Kamadeva: eros leads us

Madan-Bhasma (Shiva Turns to Ashes) 1890. US public domain via wikimedia
Madan-Bhasma (Shiva Turns Kama to Ashes) 1890. US public domain via wikimedia

Jung speaks of “Kama, the God of love”, as “a cosmogonic principle” [1] At the primordial level, Kama is a cosmic principle, as cosmic love. Kamadeva can also be an image of desire, as instinctual love.

In the image above, we see Kamadeva on the left, holding a bow and arrow. In this way he is similar to Eros: “Eros is usually depicted as a young winged boy, with his bow and arrows at the ready, to either shoot into the hearts of gods or mortals which would rouse them to desire” [2]

Eros represents our psychic relatedness. Eros as love and relatedness express the telos of the soul. From birth the living soul seeks relatedness. It is through such relatedness that the psyche grows. Eros is thus related to the religious function of the psyche, speaking to our instinctual urge to seek out an other. Eros guides us to seek out an other as lover. The religious function guides us toward God, as cosmic other, and ultimately as coincident with the cosmic Self.

Jung notes that Eros leads us both “upward” and “downward”[3]. Eros and love, can take us upward toward the divine, or become a detraction, an attachment, which takes us away from the divine.

In the story that follows from the Puranas, Kamadeva is seen as a disturbance from the spiritual path. A scene from this story is illustrated above: Shiva burns up Kamadeva as he attempts to distract him with desire.

The Puranas: Shiva Arrives at Himalaya and Conversation with Parvati

One day lord Shiva accompanied by his ganas like Bhringi, Nandi, etc, arrived at Himalaya, with the purpose of doing penance. When Parvati father Himalaya came to know about his arrival, he went to receive him. After he had made his salutations to Shiva, he was instructed by Shiva to see that he is not disturbed while doing his penance.

Himalaya made all the necessary arrangements so that Lord Shiva could perform his penance without being disturbed. One day Himalaya arrived at the place where lord Shiva was doing his penance. Parvati too came along with him. Himalaya requested him to keep Parvati, so that she could be at his service. Lord Shiva declined to keep her with him, fearing her presence might cause hindrance in the path of his penance. Now, Himalaya became very concerned about his daughter’s future and wandered whether Parvati would remain unmarried.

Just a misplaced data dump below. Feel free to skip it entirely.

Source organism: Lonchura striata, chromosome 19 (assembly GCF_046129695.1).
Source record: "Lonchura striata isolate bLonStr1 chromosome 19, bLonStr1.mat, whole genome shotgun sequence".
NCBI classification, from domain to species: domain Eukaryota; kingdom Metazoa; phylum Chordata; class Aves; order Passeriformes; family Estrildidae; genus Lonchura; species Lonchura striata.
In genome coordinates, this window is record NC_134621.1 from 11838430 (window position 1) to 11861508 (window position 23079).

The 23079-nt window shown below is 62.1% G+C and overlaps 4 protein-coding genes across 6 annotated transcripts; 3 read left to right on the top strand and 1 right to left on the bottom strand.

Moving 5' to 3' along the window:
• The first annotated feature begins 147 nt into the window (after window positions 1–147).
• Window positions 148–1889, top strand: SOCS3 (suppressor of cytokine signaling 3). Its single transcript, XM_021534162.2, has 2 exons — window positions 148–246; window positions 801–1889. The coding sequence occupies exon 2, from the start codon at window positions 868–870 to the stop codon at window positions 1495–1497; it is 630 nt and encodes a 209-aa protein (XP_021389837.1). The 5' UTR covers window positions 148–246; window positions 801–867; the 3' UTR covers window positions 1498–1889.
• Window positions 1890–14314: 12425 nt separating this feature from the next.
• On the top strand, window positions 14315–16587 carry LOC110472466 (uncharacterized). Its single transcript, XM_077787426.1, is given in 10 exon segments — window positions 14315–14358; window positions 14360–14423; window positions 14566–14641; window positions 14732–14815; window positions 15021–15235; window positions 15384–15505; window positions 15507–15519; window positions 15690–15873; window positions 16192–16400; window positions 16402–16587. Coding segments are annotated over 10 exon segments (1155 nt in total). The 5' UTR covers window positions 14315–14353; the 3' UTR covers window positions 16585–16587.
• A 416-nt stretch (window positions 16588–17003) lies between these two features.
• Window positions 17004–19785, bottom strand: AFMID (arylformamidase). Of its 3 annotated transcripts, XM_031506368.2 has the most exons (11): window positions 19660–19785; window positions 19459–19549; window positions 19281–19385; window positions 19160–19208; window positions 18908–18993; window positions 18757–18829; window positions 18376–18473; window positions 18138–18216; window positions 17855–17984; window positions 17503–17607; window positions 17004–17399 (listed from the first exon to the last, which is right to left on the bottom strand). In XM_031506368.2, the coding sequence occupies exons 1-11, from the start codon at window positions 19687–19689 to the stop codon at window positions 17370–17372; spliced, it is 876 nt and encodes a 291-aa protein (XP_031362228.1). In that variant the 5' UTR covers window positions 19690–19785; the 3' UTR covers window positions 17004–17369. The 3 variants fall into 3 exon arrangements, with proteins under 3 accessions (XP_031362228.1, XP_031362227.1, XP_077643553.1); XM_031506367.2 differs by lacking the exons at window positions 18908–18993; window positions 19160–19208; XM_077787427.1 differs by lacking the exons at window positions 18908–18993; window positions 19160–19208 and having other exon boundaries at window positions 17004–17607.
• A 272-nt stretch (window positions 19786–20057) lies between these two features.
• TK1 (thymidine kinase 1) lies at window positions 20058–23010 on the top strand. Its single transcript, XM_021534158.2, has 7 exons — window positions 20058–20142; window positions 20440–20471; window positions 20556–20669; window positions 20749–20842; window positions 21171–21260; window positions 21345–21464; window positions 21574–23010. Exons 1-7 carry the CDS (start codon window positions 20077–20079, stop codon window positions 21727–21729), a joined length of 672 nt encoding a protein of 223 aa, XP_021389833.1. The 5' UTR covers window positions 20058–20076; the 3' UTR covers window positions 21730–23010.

When Parvati saw her father becoming worried by Shiva’s response she decided to intervene. She said to lord Shiva-

“I am ‘Prakriti’ (Nature) and you are the ‘Purusha’ (almighty). You exist in the ‘Sagun’ form (with form) because of me. In my absence, you will find it impossible even to exist.”

Lord Shiva was impressed by her knowledge. He allowed her to be present near her. Himalaya and Parvati became very pleased.

Parvati used to come daily at the place where lord Shiva was doing his penance. Her companions too used to come along. She used to engaged herself in the worship of lord Shiva with great devotion.

Though lord Shiva was very much impressed by her devotion, but he decided that he won’t marry her until she has proved her mettle by her tremendous penance.

The deities were tormented by a demon named. Tarakasur. They went to lord Brahma to seek his help. Lord Brahma sends ‘Kamadeva’ to disturb the Samadhi of Shiva, so that being influenced by him Shiva married Parvati and ultimately kills Tarakasur.
This attempt of Brahma was unsuccessful. Shiva ‘burnt’ Kamadeva with the help of his third eye. Parvati, then redoubled her effort to attract the attention of Shiva by engaging herself in a tremendous penance.

References:

  1. Symbols of Transformation by Carl Jung, para. 198
  2. The Archetypes and The Collective Unconscious (Collected Works of C.G. Jung Vol.9 Part 1) para. 186
  3. http://www.pantheon.org/articles/e/eros.html
  4. 18 Major Puranas – International Gita Society

 

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